Russia Monitor is a review of the most important events related to Russian internal and external security, as well as its foreign policies.
Date: 17 May 2023 Author: Grzegorz Kuczyński
Russian Seaborne Oil Exports Hit Record High
Russian seaborne oil product exports rebounded to the highest level since the start of its war with Ukraine, before it invaded Ukraine, despite Western sanctions. The shipping data shows that Russian product exports headed to India and China surged. India makes money from processing cheap Russian oil in its refineries before reselling it to Europe. Indian oil is increasingly used to produce diesel and aviation fuel.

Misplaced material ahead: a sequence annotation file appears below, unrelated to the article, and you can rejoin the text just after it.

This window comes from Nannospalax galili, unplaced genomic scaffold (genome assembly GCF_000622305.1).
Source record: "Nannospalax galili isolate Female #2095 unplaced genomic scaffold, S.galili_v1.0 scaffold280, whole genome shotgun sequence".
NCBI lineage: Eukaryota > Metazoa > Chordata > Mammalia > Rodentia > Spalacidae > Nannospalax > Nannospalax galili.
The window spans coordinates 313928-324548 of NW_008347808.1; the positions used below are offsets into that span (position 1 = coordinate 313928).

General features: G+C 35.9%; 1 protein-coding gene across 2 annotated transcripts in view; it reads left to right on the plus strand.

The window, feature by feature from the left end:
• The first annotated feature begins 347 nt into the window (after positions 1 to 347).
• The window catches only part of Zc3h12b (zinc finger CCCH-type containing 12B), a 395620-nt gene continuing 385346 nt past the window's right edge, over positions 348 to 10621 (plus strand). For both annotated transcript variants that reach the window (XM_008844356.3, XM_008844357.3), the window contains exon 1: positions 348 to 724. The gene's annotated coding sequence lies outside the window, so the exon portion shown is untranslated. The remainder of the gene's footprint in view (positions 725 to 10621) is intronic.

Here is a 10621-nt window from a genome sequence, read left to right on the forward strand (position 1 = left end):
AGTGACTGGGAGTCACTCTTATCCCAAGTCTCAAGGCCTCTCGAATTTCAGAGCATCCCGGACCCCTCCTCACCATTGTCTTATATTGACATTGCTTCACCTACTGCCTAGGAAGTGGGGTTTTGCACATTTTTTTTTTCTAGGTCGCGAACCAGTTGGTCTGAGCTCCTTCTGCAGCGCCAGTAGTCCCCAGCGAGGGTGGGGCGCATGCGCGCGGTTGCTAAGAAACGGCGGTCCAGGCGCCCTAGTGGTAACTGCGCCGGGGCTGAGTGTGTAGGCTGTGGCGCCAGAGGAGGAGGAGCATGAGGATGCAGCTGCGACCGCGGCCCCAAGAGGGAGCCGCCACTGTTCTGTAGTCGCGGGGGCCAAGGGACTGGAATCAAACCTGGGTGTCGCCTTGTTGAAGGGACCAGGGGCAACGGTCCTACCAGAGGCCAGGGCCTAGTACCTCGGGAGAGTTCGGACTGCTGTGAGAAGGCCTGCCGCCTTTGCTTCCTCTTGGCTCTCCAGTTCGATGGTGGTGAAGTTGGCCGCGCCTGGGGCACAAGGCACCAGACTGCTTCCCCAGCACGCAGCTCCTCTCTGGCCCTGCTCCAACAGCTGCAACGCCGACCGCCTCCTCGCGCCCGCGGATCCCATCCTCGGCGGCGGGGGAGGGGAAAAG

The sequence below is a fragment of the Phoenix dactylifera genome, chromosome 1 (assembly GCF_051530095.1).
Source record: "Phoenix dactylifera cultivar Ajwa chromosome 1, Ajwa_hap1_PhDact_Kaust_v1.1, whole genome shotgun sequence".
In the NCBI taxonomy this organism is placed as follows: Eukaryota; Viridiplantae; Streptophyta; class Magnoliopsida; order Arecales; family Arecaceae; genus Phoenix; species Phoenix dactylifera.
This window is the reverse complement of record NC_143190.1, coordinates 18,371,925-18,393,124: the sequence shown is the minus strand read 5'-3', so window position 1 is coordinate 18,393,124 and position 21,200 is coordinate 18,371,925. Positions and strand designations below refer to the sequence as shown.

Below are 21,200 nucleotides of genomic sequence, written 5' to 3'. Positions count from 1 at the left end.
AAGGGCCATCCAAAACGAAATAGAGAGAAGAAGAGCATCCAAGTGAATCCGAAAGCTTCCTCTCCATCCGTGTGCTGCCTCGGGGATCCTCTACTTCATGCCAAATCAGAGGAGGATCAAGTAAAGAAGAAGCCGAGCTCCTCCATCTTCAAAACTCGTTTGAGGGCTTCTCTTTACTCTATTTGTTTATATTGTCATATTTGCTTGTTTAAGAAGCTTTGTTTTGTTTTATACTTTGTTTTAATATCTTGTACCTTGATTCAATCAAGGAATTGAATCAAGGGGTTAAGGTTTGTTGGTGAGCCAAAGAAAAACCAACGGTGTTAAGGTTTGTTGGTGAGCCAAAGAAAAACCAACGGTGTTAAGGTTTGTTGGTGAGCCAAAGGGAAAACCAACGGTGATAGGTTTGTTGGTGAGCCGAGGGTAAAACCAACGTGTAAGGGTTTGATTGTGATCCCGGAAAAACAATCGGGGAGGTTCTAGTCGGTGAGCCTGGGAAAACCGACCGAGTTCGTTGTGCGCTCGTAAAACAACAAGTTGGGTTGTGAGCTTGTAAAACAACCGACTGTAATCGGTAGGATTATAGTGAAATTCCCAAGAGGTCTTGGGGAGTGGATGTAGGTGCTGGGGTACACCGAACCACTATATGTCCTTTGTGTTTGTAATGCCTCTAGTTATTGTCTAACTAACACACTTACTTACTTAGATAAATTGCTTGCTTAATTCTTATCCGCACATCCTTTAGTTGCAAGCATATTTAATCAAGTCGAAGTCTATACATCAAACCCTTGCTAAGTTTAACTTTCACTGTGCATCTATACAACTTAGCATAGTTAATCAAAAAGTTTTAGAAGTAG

Moscow’s seaborne exports of crude oil rose by 10 percent since April. In just four weeks to May 12, Russian oil on water hit a record high of 3.61 million barrels per day (bpd). That means an increase from 3.55 million bpd between April 7 and May 5. Russia’s oil exports continue to surge despite Moscow’s plans to cut its oil production by 500,000 bpd by the end of 2023. Consequently, many analysts doubt whether it might actually happen. Oil exports from Russian ports flow to China, India, or unknown destinations across Asia, perhaps refineries in China, India, or Turkey. Moscow thus has been able to circumvent the restrictions, a headache for the countries behind the sanctions led by the European Union. Josep Borrell, the European Union’s foreign policy chief, said the European Union should crack down on India reselling Russian oil into Europe as refined fuel. However, it is a challenging task politically and technically. The price of Russian oil has surged so the rise lifted Russia’s estimated revenue from oil exports. The price of Russia’s flagship Urals crude oil blend in April was $58.63 per barrel, down 23 percent from March and close to a $60 price cap agreed by G7 countries to curb Russian revenue from oil exports. The difference in the price of Urals and Brent crude is thus shrinking.
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